11 Jan
Pushing Boundaries
Onion Bhaji with Chaat Masala Recipe - The Messy Baker I did it. Despite containing three ingredients I've never used before, I made onion bhaji. And I pronounce them to be good. Make that "very good."  Andrew, who inspired the selection, claimed they were "delicious" and "as good as the restaurant's." So, with a flourish of my typing fingers,  I am proudly striking the first item off my 2013 Culinary Bucket List. Onion Bhaji recipe. Done. And done well. But I can't take all the credit. Monica Bhide suggested I look at her recipe for Onion Rings with Chaat Masala. I did. But I hesitated at the list of ingredients. I didn't know what chaat masala was. I had never heard of carom, and thought fenugreek was like fennel. Thanks to this recipe I got schooled. And it was far less painful than writing lines.
03 Jan
Soup for Breakfast
Breakfast Soup Recipe - Asian-Inspired Quinoa and Chicken Soup - The Messy Baker I struggle with breakfast at the best of times. Winter only makes it worse. It's cold. It's dark. One look out the window and any sensible person would dive back into bed until spring -- or at least 10 AM -- not head to the kitchen and prepare food. I think the issue lies in my genes. I am a Night Owl. My natural rhythm seems about 2 hours behind the rest of the world. I simply am not hungry when I first wake up. Having talked to several other people who also describe themselves as "not a morning person," I know I am not alone. Unlike the Early Birds, who leap from bed starving, our sluggish morning metabolism shuns food. After I've been stumbling about for an hour or so, and the caffeine has pried my lids open, I am ready to munch, but on something sweet. Like cinnamon apple muffins or sour-cream-topped waffles dripping with maple syrup. I slurp hot popovers, crumpets or English muffins drooling butter. But I don't. Experience tells me the surfeit of carbs will come back to haunt me. But in the dead of winter, where does this leave me? It's too cold for my summertime fallback -- berries, yogurt and granola. I'm not big on eggs. Gag at the texture of oatmeal and would not feel the least bit cheated if I never saw, let alone ate, another sausage. After much thought, I have decided to embrace soup. For breakfast.
Sap drips into a bucket
02 Jan
2013 Culinary Bucket List
My 2013 Culinary Bucket List - The Messy Baker Last year, instead of posting resolutions, I created a Culinary Bucket List. This guilt-free, inspiration-filled list was meant to push my boundaries while putting a few delicious dishes on my table. Then I got a book deal and swapped a deadline for the list. Despite my egregious miscalculations in time management, I'm claiming a triumph on profiteroles (in the book), palmiers, clotted cream, and preserved lemons. The popovers? Well, they worked for me, but unless you own a popover pan, the so-called alternatives produce such a baked-on mess I can't in good conscience pass them on. (If you really want a popover recipe, let me know and I'll post a recipe and tips.) With the manuscript filed and edits yet to arrive, I am tempting fate and posting this year's Culinary Bucket List. Except for a couple of carry-over items, these dishes are uncharted territory for me and just begging to be explored. Can I get them done? With any luck, I'll manage 12 items in as many months. If not? There's always next year.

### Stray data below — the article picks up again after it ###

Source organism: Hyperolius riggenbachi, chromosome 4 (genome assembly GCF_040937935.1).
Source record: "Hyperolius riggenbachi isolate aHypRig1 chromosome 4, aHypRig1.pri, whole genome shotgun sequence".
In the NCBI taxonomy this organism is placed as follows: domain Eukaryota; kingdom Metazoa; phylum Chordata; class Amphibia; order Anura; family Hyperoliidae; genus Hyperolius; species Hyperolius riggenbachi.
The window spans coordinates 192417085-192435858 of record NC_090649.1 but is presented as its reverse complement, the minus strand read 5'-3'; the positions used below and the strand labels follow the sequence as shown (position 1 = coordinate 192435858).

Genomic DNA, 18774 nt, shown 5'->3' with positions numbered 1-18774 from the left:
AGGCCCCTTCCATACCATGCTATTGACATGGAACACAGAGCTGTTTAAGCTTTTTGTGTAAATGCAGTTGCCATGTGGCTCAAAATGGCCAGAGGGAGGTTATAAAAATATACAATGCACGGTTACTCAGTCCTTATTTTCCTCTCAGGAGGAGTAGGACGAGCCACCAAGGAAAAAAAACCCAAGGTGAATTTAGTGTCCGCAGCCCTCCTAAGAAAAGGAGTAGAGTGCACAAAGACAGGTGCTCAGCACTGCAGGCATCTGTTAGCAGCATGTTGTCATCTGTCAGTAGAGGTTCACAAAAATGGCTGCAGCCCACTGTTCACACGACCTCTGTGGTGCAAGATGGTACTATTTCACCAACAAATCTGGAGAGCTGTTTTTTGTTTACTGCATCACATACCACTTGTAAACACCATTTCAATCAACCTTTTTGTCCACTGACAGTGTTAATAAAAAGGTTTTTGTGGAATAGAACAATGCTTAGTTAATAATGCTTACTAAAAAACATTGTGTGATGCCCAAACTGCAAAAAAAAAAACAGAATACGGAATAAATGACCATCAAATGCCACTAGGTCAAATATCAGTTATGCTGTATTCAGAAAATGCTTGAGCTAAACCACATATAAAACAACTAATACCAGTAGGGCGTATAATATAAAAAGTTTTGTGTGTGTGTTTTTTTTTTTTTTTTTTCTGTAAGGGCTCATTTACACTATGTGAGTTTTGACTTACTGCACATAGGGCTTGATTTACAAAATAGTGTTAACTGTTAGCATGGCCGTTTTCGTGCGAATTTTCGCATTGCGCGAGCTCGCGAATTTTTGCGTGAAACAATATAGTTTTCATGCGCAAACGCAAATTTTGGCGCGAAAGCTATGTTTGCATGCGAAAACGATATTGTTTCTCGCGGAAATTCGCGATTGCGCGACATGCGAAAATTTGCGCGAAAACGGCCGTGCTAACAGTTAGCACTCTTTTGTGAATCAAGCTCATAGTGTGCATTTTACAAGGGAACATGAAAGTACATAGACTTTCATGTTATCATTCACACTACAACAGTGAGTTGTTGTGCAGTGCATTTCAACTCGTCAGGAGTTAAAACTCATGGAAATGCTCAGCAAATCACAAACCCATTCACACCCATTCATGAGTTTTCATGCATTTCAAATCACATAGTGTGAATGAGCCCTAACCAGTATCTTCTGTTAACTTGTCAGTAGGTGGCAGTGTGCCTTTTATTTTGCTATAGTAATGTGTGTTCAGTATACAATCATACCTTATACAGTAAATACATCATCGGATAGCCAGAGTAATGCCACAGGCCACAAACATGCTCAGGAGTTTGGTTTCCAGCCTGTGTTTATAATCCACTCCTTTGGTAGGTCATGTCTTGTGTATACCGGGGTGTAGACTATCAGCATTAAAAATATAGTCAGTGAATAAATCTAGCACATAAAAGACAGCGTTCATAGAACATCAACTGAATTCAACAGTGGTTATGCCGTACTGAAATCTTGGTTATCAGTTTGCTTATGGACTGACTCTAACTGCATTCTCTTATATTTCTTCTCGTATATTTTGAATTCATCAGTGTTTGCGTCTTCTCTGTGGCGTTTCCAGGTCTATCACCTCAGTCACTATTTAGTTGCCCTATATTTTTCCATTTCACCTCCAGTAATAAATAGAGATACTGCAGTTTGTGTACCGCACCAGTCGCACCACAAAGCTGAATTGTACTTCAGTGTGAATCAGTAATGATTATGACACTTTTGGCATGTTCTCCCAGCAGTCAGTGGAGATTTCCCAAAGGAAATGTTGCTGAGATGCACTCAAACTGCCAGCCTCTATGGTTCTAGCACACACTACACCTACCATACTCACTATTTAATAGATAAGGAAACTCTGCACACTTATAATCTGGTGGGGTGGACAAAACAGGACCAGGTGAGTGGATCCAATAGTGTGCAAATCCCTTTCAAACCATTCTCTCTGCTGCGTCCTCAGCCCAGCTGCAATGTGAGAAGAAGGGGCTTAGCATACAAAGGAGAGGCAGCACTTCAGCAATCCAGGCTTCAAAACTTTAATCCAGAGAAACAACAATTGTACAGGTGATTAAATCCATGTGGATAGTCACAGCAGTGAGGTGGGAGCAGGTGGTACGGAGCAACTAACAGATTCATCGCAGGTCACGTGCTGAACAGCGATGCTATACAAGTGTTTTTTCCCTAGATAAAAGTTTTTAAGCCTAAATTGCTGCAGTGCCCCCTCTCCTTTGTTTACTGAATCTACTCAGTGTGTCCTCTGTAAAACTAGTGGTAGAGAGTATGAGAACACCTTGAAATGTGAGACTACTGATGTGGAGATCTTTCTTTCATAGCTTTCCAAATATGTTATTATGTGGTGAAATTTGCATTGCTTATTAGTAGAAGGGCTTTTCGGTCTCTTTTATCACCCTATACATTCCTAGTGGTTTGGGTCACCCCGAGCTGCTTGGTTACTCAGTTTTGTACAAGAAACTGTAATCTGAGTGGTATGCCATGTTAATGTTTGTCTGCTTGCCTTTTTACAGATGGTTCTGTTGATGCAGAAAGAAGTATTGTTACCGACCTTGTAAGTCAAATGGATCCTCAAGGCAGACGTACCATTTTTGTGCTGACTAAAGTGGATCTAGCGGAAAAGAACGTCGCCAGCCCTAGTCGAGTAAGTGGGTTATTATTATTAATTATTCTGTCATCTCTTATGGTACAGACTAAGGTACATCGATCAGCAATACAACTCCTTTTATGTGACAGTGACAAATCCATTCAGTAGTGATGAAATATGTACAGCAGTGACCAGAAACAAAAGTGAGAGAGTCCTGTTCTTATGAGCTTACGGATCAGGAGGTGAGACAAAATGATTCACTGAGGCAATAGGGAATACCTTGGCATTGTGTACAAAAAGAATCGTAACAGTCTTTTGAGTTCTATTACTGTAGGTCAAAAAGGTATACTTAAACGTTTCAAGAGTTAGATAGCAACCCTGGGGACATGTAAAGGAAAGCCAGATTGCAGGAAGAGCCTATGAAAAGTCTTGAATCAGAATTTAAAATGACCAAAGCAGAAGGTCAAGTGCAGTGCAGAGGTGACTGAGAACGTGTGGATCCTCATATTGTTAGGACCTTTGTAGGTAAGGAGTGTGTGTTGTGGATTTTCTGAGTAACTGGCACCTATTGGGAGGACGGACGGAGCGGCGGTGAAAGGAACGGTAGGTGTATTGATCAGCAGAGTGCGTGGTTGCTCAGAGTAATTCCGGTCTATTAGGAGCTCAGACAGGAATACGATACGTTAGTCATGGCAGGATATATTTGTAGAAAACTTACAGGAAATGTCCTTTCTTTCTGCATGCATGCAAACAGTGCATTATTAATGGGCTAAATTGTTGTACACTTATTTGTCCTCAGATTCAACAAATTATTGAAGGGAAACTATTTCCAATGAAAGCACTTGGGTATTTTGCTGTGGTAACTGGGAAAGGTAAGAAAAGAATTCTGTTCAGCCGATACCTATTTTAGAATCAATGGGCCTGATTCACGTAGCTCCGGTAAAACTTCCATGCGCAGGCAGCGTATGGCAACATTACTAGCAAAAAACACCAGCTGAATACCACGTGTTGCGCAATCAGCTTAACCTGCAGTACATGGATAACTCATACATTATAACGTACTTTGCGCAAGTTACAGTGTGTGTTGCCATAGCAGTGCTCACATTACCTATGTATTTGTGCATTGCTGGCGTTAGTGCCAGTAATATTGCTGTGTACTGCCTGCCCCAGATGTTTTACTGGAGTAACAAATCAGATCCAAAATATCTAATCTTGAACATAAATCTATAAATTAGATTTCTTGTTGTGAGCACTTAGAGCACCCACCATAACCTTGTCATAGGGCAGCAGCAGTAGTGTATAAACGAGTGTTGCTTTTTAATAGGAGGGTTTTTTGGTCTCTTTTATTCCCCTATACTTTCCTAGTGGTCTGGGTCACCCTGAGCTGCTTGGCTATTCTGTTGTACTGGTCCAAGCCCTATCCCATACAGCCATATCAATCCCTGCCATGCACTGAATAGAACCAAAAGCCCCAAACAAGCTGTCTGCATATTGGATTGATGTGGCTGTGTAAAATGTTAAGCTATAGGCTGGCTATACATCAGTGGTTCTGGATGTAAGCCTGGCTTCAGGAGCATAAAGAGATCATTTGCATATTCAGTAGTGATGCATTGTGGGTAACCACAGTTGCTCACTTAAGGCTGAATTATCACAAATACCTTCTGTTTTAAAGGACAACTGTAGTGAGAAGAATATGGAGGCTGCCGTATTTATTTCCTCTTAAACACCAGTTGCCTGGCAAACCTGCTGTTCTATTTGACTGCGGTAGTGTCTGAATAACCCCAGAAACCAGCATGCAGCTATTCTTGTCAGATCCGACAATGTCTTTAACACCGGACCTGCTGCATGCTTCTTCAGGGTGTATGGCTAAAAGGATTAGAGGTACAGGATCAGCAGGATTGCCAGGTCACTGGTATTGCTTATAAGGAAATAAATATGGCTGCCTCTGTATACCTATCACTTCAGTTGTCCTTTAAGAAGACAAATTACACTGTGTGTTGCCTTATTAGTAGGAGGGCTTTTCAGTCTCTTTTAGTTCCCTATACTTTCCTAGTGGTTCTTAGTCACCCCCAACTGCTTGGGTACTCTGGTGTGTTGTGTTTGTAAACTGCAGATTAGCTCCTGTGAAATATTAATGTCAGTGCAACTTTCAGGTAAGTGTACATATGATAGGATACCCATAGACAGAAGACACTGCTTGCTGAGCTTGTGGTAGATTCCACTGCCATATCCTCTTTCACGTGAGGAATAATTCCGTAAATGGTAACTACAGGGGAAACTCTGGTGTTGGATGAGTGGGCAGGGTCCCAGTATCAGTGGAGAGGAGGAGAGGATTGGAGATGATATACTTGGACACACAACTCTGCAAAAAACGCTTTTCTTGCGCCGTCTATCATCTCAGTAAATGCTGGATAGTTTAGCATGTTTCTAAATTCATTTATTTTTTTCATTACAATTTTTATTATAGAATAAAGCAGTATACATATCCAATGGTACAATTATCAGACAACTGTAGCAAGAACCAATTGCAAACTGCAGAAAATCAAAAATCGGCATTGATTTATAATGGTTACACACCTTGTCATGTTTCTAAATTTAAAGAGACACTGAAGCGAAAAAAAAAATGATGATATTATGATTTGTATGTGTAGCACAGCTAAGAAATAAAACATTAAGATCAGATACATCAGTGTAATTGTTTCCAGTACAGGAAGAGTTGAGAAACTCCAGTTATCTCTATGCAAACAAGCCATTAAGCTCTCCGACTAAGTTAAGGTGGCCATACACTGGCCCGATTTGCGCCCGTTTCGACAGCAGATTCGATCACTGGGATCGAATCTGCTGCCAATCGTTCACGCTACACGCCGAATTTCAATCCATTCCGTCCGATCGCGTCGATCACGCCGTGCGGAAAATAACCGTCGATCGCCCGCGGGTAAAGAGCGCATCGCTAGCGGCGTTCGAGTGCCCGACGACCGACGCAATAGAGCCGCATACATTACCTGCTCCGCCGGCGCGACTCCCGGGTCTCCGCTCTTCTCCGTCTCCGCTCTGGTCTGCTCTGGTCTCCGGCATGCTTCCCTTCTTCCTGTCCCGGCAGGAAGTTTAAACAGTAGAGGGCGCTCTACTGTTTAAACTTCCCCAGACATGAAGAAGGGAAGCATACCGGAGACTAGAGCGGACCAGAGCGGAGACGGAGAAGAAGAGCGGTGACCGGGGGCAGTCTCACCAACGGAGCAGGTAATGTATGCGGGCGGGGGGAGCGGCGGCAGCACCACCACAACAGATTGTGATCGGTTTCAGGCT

24 Dec
Merry Christmas and Happy New Year!

The baking is done. The gifts are wrapped and the cat has gotten into the holiday spirit. I'm off to drink eggnog and visit with family and friends for the next few days. Until then, wishing you all a very safe, happy and love-filled holiday season.  ...

20 Dec
In Praise of Small Books
We all love a bargain. A bit fat cookbook stuffed with 1000+ recipes for $10. But if you're like me, these are the ones that never get used. Too big for the cookbook holder they rarely make it into the kitchen. And when I'm searching for dinner ideas, they offer too many choices and too few pictures. These days, I find myself turning to little books. Approachable books. Books that sit quietly in your lap without cutting off your circulation. Books you can read cover to cover without trouble. Books that delve deep into a topic and leave you wanting just a little bit more... Here are some little books that deserve big attention: